If you’re new to my blog and want to know how this road trip began, click here for the first post. For our time in Casper, Wyoming, click here. For our experience with the Total Solar Eclipse, click here.
We left Wyoming in good spirits. Interstate 25 was a pleasant drive, even if the speed limit was 80. I’m a speed limit driver for the most part so it irks me when drivers in the right lane try to push me (seemingly literally at times) to go faster. No such anxiety in Wyoming. Believe it or not, drivers on I25 were pretty laid back. So laid back that I actually did drive the speed limit in order to pass RVs that were chugging up hills. I was comfortable with the attitude of the drivers around me who didn’t seem to care how fast or slow anyone else was driving, as long as no one made a fuss about it. You see, deep down, I hate driving. If I could live my life, traveling included, without ever having to set foot on a gas pedal, I would happily do so.
But I digress. And that relaxing exit out of Wyoming wasn’t going to last anyway.
We turned south, our destination Trinidad, Colorado. Yes, there is a Trinidad in Colorado and the town has a pretty interesting history. It was once known as the “Sex Change Capital of the World.” You can read all about it on Wikipedia: https://en.wikipedia.org/wiki/Trinidad,_Colorado.
My husband picked Trinidad because it was only a few hours from the border with New Mexico and we had business to attend to in Colorado. Anyway, traffic picked up once we left Wyoming. Makes sense, we thought. More people, less land. We stopped in Fort Collins to fill up our stomachs as well as the Prius and to have a look-see. It seemed like a nice town although pretty congested with cars and humanity.
Hell began as soon as we got back on the interstate. From Fort Collins to Colorado Springs, it was bumper-to-bumper traffic across all five lanes of the interstate. Sometimes we sat in traffic. Sometimes we crawled. Often other drivers would cut in front of us as if leap frogging in stop-and-go traffic was an intelligent design. Twice we almost had a fender bender.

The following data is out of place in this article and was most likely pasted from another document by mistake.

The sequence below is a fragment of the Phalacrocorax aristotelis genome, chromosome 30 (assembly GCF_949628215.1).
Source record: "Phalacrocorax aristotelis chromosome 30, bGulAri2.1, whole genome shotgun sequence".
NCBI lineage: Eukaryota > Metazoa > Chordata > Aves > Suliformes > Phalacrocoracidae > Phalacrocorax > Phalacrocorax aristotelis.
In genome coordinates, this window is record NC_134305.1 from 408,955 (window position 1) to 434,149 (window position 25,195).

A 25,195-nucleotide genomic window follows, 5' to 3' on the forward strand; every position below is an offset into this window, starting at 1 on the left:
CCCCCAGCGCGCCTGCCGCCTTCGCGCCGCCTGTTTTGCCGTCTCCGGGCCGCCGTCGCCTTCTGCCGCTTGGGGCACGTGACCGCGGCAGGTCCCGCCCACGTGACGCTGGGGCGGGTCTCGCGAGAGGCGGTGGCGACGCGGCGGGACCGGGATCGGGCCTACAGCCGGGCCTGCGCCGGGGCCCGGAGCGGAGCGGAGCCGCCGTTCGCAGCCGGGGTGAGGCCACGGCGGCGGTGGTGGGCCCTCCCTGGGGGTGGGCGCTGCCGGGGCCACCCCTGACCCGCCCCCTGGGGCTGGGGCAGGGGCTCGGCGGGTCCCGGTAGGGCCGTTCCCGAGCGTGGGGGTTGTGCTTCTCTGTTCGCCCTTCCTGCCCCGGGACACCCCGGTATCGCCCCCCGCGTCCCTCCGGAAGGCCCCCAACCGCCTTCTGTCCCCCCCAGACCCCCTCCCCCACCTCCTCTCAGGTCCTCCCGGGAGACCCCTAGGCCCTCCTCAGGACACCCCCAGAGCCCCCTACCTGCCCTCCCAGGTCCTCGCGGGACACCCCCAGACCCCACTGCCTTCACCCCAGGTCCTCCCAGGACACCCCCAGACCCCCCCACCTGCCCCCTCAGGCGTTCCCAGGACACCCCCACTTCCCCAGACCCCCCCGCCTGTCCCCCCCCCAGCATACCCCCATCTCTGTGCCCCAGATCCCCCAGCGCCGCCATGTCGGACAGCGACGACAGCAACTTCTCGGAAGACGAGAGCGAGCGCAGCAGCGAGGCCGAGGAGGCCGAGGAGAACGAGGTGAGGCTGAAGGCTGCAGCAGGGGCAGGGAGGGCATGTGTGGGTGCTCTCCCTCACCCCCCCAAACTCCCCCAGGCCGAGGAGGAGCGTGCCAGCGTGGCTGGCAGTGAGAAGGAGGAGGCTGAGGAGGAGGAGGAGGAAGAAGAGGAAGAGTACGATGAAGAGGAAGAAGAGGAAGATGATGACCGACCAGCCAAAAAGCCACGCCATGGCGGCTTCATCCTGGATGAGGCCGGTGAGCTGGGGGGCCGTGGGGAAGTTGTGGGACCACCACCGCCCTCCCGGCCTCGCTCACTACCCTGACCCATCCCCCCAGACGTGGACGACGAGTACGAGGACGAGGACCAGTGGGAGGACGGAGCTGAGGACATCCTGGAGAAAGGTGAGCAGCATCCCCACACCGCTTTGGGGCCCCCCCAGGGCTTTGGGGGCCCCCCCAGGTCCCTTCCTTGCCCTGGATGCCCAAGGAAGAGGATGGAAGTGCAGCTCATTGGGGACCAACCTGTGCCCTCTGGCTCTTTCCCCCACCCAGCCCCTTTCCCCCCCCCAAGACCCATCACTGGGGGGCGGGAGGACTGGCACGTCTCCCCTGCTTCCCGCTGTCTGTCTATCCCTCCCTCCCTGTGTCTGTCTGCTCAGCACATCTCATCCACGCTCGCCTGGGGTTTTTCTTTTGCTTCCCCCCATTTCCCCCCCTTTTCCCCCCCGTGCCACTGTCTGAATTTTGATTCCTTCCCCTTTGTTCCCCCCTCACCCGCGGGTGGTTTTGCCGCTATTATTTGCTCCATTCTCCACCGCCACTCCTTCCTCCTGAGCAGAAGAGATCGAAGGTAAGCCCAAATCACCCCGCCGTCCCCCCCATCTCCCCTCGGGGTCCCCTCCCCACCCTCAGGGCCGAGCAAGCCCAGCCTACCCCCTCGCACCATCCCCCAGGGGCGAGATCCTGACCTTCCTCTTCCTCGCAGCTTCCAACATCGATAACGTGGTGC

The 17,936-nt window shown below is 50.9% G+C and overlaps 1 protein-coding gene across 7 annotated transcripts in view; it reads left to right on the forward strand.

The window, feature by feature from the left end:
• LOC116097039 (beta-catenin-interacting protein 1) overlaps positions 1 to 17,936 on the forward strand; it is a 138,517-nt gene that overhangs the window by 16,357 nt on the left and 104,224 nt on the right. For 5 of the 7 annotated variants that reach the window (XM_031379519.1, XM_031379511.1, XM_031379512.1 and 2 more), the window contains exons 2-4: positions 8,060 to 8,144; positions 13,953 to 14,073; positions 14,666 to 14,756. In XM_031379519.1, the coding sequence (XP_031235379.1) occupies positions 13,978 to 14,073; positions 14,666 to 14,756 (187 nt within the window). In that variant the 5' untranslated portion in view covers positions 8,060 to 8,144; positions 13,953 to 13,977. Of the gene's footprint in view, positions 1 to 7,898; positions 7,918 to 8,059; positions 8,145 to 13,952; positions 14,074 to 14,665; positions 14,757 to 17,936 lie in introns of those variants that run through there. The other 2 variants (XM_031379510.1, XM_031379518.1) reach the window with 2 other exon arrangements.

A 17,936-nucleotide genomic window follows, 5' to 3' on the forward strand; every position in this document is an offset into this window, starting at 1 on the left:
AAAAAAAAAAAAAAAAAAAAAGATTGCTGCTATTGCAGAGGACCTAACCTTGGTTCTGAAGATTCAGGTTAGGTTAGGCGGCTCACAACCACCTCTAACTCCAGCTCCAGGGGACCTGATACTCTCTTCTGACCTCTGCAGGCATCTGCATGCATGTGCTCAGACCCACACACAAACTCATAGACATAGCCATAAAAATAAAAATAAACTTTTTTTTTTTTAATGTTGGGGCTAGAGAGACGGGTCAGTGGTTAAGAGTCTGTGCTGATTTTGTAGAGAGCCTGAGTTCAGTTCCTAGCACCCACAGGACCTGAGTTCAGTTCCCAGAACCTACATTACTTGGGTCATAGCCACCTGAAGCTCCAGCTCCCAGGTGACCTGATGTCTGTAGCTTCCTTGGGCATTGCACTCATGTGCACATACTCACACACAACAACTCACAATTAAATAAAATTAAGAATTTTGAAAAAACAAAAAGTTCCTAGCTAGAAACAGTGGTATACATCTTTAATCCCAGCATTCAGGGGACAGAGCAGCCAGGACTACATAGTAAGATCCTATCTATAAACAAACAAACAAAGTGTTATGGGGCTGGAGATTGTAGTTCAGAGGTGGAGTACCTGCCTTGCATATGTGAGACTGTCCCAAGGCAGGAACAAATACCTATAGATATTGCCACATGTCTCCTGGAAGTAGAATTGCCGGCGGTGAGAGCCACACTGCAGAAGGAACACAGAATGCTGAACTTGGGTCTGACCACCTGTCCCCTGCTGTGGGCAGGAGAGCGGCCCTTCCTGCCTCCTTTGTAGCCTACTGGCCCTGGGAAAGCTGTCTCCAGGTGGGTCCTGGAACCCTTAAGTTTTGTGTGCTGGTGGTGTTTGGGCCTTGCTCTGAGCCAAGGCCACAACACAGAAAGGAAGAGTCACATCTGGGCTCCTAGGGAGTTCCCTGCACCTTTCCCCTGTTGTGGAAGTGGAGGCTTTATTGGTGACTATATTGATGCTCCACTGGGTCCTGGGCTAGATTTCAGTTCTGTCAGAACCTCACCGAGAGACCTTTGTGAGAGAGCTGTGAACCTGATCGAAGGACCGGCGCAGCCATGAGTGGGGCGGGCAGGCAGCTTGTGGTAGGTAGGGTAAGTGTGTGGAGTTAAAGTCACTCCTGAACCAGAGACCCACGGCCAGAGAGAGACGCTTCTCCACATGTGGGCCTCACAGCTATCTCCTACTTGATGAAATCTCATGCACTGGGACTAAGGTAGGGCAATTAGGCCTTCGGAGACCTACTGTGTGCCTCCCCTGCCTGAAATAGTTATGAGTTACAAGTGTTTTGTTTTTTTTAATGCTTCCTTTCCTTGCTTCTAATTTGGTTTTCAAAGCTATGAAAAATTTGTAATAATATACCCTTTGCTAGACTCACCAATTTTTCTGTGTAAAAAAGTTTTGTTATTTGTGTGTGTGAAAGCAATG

The worst part was seeing time slip away from us. We wouldn’t get to Trinidad before dark. I made the most of it by taking pictures, of course.
I had driven us to Fort Collins and then my husband manned the steering wheel, assuming he would take us all the way into Trinidad. He couldn’t do it. Sixty miles outside the town, the sun already set, he pulled over and we switched out. I’m not a fan of driving at night, especially when I don’t know where I am. It was very very dark along this part of I25 and all I could do was follow the red lights of the traffic in front of me. Finally, close to 9 pm, my husband woke from his much-needed nap and navigated me to the Holiday Inn. Once we were settled in our room, it was all I could do to take a shower and crawl into bed.
This particular Holiday Inn had a restaurant so the next morning we treated ourselves to a proper breakfast, our conversation peppered with promises to never drive I25 through Colorado ever again. We had a bit of time to spare before heading for Santa Fe, so we first took care of some personal business and then went on a drive through downtown. Yes, I wish I had taken pictures of what looked like 200-year-old buildings lining the main street. We were exploring but we were also on a mission. Greg wanted to wash the car. We found an old-time car wash … the kind where you plunk in change (only now you can use your credit car) and wield a hose and brush yourself. While he washed the car, I took the opportunity for a couple of photos.
Finally we were on our way to Santa Fe. I drove so I couldn’t take pictures but trust me when I say that this section of I25, between Trinidad and Santa Fe, was just beautiful. Clouds, clouds, clouds. I joked to Greg that he could spend the rest of his life just taking time-lapses of the clouds, they were so many and so varied. You could see dark storm clouds off in the distance to your left, and fluffy snow-white clouds on your right. The landscape was fairly green and vast.
For Santa Fe, we had decided to stay at an Airbnb. This is only the fourth time we’ve used Airbnb but each time has been a great experience. What I like best is that we’re able to stay in a neighborhood, be around residents, not just other tourists. It gives us a better feeling for what it might be like to live in the city we’re visiting. Plus, you can dine at home and save $$$$$$$$$$$$$$$$$$.
I had reserved the Sunny Adobe Casita for three nights. Within five minutes of looking around, Greg asked if we could possibly stay an extra night.
Unfortunately at the time, the Sunny Adobe Casita was already booked for the next two months so we couldn’t stay an extra night. Just as well since by the time we left we were planning a route home that would keep us north of Hurricane Harvey.
Next week I’ll wrap up my travelogue with our trip to the Georgia O’Keefe Museum and Hyde Memorial State Park for more clouds.
Thanks for stopping by!